Deering woman injured at North Haverhill Fair horse pulling event sues owners, organizersBy JOHN KOZIOL
Union Leader Correspondent
April 23. 2018 3:03PM
NORTH HAVERHILL — A Deering woman is suing the North Haverhill Fair and two people with an entry in last year’s sled pull event for negligence, alleging that she was seriously injured when a team of horses crashed into her.
The lawsuit filed earlier this month in Rockingham Superior Court on behalf of Tammy Soule and her husband Eric names the North Haverhill Fair Association as well as Bonni Bolduc McPherson and Keith Bergeron, both of Deerfield, as defendants and asks the court for a jury trial.
The three-count lawsuit alleges that on July 29, 2017, Tammy Soule was at the fair to observe the horse-pull event when a team of horses led by Bergeron “proceeded at a full-speed uncontrolled run toward the far opposite end of the arena where Tammy was sitting” because Bergeron had “not ensured that the sled was properly attached to the team.”
Soule was thrown into the air from the force of the collision with the horses, which the lawsuit described as “massive.” Knocked unconscious and suffering numerous injuries, the suit claims, she was airlifted from the fair to Dartmouth-Hitchcock Medical Center.
Soule spent five days at Dartmouth-Hitchcock, where she was treated for multiple rib fractures, a broken collarbone and two brain hemorrhages. She had a lung contusion and contusions to her lower back and pelvis, according to the suit.
Soule suffered from complications, the lawsuit asserts, including “post-traumatic stress, anxiety, muscle weakness, aches, sleep impairment, difficulty doing daily tasks and limited range of motion.”
Soule was unable to work for “significant period of time during her recovery as she was largely immobile,” the lawsuit said, and Eric Soule suffered “loss of his wife’s consortium” during her recovery.
William Pribis, attorney for the Soules, is seeking a judgement that includes “enhanced compensatory damage and such other and further relief that this court deems just and proper under the circumstances”, as well as court costs and legal expenses.
The lawsuit says the horses that collided with Soule are owned by either Bergeron or Bolduc McPherson, who are identified in the lawsuit as boyfriend and girlfriend. It alleges that Bergeron “was drinking alcohol on the morning of the 29th and shortly prior to participating…” in the horse pull, adding that he was intoxicated when it occurred.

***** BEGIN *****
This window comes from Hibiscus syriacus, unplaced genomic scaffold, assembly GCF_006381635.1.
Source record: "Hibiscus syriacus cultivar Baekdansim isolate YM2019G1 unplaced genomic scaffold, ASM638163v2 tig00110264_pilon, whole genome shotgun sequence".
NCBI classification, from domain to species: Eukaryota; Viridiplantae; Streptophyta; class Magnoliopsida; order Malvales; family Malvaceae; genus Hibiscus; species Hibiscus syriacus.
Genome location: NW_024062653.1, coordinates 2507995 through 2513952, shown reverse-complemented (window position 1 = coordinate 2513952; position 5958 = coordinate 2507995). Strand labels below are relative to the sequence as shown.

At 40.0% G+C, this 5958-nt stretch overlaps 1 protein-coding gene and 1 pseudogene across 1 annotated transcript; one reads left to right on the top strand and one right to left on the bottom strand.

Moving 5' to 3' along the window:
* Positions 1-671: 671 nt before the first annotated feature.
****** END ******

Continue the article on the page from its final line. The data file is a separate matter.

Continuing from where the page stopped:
“A properly prepared, trained and sober driver should have been able, through the use of reins” to control the horse team and prevent them from running into the stands, the lawsuit states.
The fair association is cited for allegedly failing to warn the public about the dangers of spectator seating at the horse-pull event; to arrange seating so as to not endanger spectators; to “supervise its competitors and inspect horse-pull equipment”; and to operate the fair with safeguards “so that other attendees and spectators, including Tammy, would not be injured.”
Bolduc McPherson, the lawsuit alleges, had a duty to use “reasonable care to supervise her team of horses and not entrust her horses to any driver who lacked the skills or ability to safely and completely guide the horse through a horse-pull competition” so that no one is injured. She also had a responsibility, the lawsuit continued, “to ensure that the driver of her horse team is not impaired.”
The lawsuit also states Bergeron had a responsibility to operate the team in a safe manner, but didn’t and given his “reckless conduct,” Soule is entitled to enhanced damages.
Neither Bolduc McPherson nor Bergeron were available but a representative for the North Haverhill Association said in an April 20 email that “we have referred this to our insurance company.”
According to the website GoFundMe, Bolduc McPherson created the Tammy Durgin Soule Recovery Fund on Aug. 1, 2017. As of Sunday the fund had raised $2,115 of a $5,000 goal.